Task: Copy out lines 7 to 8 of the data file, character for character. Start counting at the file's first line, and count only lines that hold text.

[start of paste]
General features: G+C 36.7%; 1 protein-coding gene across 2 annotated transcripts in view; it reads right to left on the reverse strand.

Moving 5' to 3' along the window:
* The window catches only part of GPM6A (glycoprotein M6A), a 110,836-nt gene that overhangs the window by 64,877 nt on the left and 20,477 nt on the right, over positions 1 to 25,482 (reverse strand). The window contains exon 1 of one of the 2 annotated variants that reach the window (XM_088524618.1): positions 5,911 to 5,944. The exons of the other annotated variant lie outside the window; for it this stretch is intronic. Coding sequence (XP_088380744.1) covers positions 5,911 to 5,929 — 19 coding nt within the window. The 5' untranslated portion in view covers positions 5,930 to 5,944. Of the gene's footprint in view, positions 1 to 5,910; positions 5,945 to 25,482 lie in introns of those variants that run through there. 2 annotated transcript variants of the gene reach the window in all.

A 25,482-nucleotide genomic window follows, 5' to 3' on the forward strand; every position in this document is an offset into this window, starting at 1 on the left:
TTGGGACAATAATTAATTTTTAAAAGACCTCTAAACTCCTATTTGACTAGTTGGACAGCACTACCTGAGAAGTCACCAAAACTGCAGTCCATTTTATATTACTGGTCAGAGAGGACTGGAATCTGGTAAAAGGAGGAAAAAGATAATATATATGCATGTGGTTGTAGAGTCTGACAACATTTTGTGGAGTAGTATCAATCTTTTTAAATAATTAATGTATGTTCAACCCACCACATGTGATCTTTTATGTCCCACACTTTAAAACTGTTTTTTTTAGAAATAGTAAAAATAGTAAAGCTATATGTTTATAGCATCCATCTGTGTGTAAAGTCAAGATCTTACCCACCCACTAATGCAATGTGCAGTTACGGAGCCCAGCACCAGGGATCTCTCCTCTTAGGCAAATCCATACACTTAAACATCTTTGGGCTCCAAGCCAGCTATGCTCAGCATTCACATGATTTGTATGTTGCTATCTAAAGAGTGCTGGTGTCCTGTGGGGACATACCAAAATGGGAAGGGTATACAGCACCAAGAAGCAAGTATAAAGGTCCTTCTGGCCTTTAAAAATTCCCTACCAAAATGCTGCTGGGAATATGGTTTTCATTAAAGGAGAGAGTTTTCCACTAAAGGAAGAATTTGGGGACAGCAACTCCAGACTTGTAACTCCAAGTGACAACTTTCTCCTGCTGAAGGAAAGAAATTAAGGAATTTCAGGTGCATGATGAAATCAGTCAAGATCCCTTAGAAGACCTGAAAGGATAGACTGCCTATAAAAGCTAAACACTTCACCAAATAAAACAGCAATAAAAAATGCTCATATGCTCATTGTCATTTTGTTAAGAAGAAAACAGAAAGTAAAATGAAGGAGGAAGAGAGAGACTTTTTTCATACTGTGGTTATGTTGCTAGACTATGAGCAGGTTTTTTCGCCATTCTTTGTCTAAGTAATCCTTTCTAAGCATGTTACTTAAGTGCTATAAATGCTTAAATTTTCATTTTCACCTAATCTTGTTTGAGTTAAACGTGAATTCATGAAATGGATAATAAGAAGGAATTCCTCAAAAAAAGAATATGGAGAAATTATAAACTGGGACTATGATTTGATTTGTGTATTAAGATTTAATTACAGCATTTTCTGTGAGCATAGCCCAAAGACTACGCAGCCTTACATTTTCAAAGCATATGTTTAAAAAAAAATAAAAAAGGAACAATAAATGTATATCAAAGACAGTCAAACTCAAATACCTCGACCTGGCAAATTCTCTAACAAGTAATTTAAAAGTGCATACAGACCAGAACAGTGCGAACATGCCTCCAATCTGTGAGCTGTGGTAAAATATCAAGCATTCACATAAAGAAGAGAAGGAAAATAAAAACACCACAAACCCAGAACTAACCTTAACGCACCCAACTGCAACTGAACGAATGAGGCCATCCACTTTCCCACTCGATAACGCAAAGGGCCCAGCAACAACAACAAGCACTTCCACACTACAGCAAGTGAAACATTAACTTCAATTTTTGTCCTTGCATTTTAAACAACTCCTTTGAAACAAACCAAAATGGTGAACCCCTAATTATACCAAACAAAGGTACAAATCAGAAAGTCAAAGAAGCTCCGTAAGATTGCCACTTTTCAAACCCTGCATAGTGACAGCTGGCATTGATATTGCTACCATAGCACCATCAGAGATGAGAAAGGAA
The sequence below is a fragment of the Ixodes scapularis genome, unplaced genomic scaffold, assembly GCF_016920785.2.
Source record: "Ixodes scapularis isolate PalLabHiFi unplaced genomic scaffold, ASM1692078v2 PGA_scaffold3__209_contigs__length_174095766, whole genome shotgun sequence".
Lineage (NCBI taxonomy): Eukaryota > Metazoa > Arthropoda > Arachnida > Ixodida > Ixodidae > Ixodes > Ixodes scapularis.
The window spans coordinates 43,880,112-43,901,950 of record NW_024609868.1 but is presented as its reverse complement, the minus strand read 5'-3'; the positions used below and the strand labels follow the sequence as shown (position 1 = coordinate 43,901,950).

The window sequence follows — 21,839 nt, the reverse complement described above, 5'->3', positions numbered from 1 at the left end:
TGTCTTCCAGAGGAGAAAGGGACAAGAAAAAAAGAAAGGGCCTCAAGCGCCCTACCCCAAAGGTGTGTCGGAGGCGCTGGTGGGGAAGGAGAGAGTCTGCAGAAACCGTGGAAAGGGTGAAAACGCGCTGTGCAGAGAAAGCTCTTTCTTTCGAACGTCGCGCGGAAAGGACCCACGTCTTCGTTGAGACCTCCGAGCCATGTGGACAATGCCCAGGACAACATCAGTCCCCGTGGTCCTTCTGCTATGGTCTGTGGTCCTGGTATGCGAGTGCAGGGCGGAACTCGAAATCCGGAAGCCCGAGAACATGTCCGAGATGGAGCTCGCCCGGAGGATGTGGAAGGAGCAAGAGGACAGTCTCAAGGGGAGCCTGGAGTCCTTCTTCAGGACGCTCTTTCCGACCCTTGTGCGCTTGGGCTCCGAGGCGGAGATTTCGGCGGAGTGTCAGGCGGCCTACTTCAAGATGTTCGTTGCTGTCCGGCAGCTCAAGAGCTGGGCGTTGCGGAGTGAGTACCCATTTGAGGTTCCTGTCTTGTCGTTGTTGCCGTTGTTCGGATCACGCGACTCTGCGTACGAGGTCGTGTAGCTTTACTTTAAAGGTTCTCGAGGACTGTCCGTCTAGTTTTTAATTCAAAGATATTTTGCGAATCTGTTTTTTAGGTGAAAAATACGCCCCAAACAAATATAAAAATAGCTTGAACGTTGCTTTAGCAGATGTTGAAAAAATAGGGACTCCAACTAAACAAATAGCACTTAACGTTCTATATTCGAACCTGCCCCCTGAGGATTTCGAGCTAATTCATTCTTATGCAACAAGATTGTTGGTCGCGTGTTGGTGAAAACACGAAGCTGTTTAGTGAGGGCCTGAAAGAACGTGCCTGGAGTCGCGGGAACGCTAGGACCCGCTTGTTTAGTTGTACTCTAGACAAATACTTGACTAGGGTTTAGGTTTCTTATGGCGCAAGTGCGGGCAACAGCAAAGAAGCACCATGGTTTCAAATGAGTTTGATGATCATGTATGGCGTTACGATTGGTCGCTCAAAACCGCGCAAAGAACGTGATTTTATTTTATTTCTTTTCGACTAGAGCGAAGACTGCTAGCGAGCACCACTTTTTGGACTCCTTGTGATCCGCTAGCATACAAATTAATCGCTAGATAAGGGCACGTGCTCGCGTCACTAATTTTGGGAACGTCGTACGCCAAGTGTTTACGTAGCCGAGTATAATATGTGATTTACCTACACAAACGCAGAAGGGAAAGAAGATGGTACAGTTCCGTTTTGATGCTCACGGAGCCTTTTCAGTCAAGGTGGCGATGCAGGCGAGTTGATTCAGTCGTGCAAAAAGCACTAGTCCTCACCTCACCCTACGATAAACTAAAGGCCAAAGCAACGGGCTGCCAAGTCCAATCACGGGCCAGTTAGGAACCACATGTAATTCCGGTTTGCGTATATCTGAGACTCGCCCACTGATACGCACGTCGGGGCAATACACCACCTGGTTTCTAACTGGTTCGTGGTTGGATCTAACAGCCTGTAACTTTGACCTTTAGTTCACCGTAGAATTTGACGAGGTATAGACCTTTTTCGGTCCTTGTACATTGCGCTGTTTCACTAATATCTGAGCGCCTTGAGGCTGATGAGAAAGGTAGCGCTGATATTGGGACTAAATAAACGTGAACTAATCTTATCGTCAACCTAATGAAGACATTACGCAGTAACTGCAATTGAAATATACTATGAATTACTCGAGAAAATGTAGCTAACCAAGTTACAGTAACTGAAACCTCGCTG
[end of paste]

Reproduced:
Source record: "Ixodes scapularis isolate PalLabHiFi unplaced genomic scaffold, ASM1692078v2 PGA_scaffold3__209_contigs__length_174095766, whole genome shotgun sequence".
Lineage (NCBI taxonomy): Eukaryota > Metazoa > Arthropoda > Arachnida > Ixodida > Ixodidae > Ixodes > Ixodes scapularis.